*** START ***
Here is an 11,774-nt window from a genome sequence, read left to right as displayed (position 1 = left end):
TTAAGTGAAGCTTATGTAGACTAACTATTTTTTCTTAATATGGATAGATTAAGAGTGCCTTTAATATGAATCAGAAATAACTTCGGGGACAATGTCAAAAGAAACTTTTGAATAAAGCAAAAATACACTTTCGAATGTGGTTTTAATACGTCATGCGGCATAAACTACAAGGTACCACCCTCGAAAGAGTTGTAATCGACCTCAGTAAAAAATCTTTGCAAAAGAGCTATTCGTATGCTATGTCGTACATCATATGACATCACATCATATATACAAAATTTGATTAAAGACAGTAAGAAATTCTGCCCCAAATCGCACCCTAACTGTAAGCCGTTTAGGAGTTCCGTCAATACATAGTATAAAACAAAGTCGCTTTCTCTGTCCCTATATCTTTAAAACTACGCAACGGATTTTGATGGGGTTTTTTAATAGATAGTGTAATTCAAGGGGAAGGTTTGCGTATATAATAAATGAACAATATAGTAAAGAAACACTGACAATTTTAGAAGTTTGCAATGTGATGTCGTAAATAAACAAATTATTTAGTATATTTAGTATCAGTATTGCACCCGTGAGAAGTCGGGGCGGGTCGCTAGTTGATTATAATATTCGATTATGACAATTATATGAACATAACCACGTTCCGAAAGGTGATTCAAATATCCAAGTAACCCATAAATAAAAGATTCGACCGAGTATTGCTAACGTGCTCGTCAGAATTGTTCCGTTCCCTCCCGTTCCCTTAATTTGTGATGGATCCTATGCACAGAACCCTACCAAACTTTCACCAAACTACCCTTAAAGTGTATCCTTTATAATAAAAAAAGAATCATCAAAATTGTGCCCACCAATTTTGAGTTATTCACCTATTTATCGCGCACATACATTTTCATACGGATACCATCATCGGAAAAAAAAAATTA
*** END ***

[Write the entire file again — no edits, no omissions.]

Here is an 11,774-nt window from a genome sequence, read left to right as displayed (position 1 = left end):
TTAAGTGAAGCTTATGTAGACTAACTATTTTTTCTTAATATGGATAGATTAAGAGTGCCTTTAATATGAATCAGAAATAACTTCGGGGACAATGTCAAAAGAAACTTTTGAATAAAGCAAAAATACACTTTCGAATGTGGTTTTAATACGTCATGCGGCATAAACTACAAGGTACCACCCTCGAAAGAGTTGTAATCGACCTCAGTAAAAAATCTTTGCAAAAGAGCTATTCGTATGCTATGTCGTACATCATATGACATCACATCATATATACAAAATTTGATTAAAGACAGTAAGAAATTCTGCCCCAAATCGCACCCTAACTGTAAGCCGTTTAGGAGTTCCGTCAATACATAGTATAAAACAAAGTCGCTTTCTCTGTCCCTATATCTTTAAAACTACGCAACGGATTTTGATGGGGTTTTTTAATAGATAGTGTAATTCAAGGGGAAGGTTTGCGTATATAATAAATGAACAATATAGTAAAGAAACACTGACAATTTTAGAAGTTTGCAATGTGATGTCGTAAATAAACAAATTATTTAGTATATTTAGTATCAGTATTGCACCCGTGAGAAGTCGGGGCGGGTCGCTAGTTGATTATAATATTCGATTATGACAATTATATGAACATAACCACGTTCCGAAAGGTGATTCAAATATCCAAGTAACCCATAAATAAAAGATTCGACCGAGTATTGCTAACGTGCTCGTCAGAATTGTTCCGTTCCCTCCCGTTCCCTTAATTTGTGATGGATCCTATGCACAGAACCCTACCAAACTTTCACCAAACTACCCTTAAAGTGTATCCTTTATAATAAAAAAAGAATCATCAAAATTGTGCCCACCAATTTTGAGTTATTCACCTATTTATCGCGCACATACATTTTCATACGGATACCATCATCGGAAAAAAAAAATTA